An open letter to Michael Eavis

Dear Mr. Eavis,

I have never been to Glastonbury (the festival or the town, for that matter). It’s never really appealed to me. I’m sure I would enjoy it if I came but it’s a very West Country festival, isn’t it? Now, I’m firmly a South East girl – cider makes me throw up, I’m afraid, so I tend to prefer my festival experiences to take place in the Home Counties. Also, I’ve always worried that I would have to pretend to be interested in all the Druid crap when I’m definitely not and what I really want to do is listen to some good music. You do book some good acts, I’ll give you that. But you also book some very, very bad, ones. Billy Bragg, for instance. Every year.

Anyway, I should get to the point of my letter. You see, I feel that your argument that you need to attract a younger audience to Glastonbury or the festival will die out is, frankly, illogical. It’s not the case that the current thirtysomething audience will continue attending for the rest of their lives and then die, taking the festival with them. It is, however, more likely that the teenagers and twentysomethings will turn thirtysomething and start attending, continuing the cycle. Furthermore, to announce that you want other people to attend seems like an odd thing to do, essentially alienating all those who do regularly and loyally pay up to spend the weekend on your (usually muddy) farm.

It seems to me that Glastonbury has always been an “older” festival (I refer to more recent years, rather than its hippier roots). The line-up is eclectic but essentially inoffensive. Not in a bland, middle of the road V Festival way. But in a Q-reading, Jools Holland-watching way, where Radiohead can perform happily next to Shirley Bassey, who can perform happily next to Orbital. It appears to be about quality, not hype. Younger people like hype.

I would also question why on earth you would want a younger audience. Having spent five days in a field mainly populated by teenagers at the Reading Festival last year, I’m not sure it’s such a good idea, to be honest. Largely because they are pretty irresponsible and enjoy setting fire to things. They also can’t handle their drink or drugs. I should know. I went to Reading as a teenager.

Having said all this, I realise I’ve never been so don’t really have any experience of the festival. I might register for tickets this year though, if any of my friends are organised enough to do the same. After all, I’m probably old enough now…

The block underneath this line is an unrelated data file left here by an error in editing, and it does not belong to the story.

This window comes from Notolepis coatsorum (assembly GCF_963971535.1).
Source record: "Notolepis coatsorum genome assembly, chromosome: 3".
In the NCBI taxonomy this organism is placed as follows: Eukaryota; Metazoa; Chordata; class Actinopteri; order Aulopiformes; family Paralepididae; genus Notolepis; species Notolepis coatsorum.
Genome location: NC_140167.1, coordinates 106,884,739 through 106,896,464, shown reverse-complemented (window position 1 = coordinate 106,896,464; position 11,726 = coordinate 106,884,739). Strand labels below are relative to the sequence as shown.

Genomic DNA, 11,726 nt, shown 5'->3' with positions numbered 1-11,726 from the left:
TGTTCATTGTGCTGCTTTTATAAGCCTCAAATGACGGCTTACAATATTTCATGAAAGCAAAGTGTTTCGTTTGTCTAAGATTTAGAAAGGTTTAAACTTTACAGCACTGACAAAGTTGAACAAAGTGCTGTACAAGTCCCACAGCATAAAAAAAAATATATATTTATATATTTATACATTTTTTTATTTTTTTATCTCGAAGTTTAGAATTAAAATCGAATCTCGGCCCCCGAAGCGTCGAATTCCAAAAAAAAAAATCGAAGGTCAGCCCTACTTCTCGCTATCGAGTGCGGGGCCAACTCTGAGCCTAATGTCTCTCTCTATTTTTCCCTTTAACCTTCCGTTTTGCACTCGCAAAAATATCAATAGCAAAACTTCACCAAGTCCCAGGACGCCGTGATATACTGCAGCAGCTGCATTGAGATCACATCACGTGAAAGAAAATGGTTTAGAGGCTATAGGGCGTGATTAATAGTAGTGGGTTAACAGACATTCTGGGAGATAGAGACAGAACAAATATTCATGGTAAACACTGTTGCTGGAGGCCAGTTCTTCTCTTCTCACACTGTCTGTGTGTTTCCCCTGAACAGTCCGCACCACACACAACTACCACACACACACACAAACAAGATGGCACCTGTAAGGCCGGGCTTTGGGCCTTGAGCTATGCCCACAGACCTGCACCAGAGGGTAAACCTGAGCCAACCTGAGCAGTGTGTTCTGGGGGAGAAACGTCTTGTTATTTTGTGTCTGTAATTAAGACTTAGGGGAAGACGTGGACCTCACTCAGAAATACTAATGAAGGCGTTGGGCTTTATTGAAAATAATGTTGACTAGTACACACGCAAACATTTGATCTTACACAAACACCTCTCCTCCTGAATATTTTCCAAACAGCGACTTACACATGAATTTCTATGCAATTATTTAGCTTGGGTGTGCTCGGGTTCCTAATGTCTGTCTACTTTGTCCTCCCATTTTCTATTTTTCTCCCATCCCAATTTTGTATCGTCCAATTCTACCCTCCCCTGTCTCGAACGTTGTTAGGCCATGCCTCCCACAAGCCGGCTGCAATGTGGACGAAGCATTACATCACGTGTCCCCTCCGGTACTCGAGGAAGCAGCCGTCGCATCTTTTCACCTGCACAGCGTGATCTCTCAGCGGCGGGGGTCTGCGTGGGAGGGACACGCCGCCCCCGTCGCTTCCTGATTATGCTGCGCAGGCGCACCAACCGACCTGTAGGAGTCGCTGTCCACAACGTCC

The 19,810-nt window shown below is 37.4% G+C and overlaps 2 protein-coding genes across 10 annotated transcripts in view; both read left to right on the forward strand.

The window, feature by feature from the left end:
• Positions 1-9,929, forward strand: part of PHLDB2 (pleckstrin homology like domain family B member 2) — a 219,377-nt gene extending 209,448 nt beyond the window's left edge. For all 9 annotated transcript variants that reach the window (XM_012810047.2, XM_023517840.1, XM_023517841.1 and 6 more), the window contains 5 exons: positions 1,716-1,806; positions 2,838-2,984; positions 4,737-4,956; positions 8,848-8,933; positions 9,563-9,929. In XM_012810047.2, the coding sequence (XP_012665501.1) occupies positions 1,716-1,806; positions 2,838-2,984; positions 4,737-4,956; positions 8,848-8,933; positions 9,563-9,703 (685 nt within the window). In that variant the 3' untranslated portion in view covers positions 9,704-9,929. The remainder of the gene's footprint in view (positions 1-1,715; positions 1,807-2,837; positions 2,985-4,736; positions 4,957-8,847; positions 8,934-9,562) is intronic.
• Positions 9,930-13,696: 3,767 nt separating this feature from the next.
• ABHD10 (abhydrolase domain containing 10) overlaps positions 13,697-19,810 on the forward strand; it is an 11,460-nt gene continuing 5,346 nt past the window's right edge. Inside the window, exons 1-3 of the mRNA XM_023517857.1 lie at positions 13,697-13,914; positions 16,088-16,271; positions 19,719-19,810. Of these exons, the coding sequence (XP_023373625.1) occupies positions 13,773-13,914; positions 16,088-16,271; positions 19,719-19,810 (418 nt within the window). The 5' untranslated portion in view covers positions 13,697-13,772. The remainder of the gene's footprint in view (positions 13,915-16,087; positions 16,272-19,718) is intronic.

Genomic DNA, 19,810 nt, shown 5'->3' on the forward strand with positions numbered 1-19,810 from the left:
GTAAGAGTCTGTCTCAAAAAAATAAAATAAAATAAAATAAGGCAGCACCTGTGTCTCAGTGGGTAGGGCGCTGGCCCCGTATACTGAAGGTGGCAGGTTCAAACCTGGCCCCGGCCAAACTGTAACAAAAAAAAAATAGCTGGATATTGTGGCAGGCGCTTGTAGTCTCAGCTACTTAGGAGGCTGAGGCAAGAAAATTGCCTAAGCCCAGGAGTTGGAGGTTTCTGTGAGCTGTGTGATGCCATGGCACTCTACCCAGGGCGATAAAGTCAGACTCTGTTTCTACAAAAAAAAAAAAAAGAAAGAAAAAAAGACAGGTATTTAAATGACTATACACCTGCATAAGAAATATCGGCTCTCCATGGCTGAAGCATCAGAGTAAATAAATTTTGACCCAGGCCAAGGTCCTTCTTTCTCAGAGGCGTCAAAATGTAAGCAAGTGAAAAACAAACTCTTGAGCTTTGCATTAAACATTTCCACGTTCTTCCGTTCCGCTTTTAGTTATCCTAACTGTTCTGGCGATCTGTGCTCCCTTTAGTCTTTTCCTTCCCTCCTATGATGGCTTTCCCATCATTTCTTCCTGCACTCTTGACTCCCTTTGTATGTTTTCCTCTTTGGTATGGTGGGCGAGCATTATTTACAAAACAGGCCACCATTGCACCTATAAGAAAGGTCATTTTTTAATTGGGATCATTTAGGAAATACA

Finally, may I close this letter by making a suggestion? If you genuinely do wish to attract a younger audience, perhaps making Neil Diamond the first act you announce is not the best idea. Just a thought.

Yours sincerely,

Jennifer Heidi

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10 thoughts on “An open letter to Michael Eavis

  1. To all concerned – I am aware there’s some dodgy punctuation up there but I can’t be bothered to battle with WordPress to edit it. So there.

  2. *nods sagely in agreement to the above*

    I would add too, that charging £150 per ticket makes it pretty unappealing to a lot of younger attendees and also the requiremet to plan so far ahead – when I was 17/18 I didn’t know what I was doing that evening, let alone in June!

    Also – you need not fear the druids – they all disappear off to the furthest corners of the site away from all the fun. I’ve not seen one in 6 years there. And Jay-zee and Neil Diamond aside, I’ll be doing everything I can to get my hands on a ticket this year.

  3. Although the Reading Festival is just as expensive… That said, when I was a teenager, I really resented the cost. When I went last year I found it entirely justifiable. After all, it’d cost you a hell of a lot more to see all those acts individually (I am definitely getting old…)

    Thank you for the reassurance though. I’m really very tempted to register for a ticket. But I’m not sure that any of my (other) friends will be. If I do and we are both lucky enough, would you mind JH tagging along with you??

  4. It’s a little exciting that I’m so high up on the google search but even more exciting that someone else has written the same letter as me. Although admittedly, theirs is based on experience of the festival…

  5. Never used to resent the cost as I was one of those that ended up paying a Scouser to borrow his ladder! But Glastonbury suffers the same as many events that were once “on the edge” of legality who then have to get their acts together to be able to get passed the more stringent conditions of getting an entertainment licence from the local council.

    I think Glastonbury’s move towards a younger audience is due to the claims of gentrification of the festival last year. But when I was a teenager Glastonbury was the festival to go to.

    D”Love on the Rocks” is a great tune though! “Love on the rocks ain’t no surprise / Pour me a drink / And I’ll tell you some lies”. Mind I wouldn’t pay £150 to see it sung live!

    And don’t knock Billy Bragg – he’s a Glastonbury institution!

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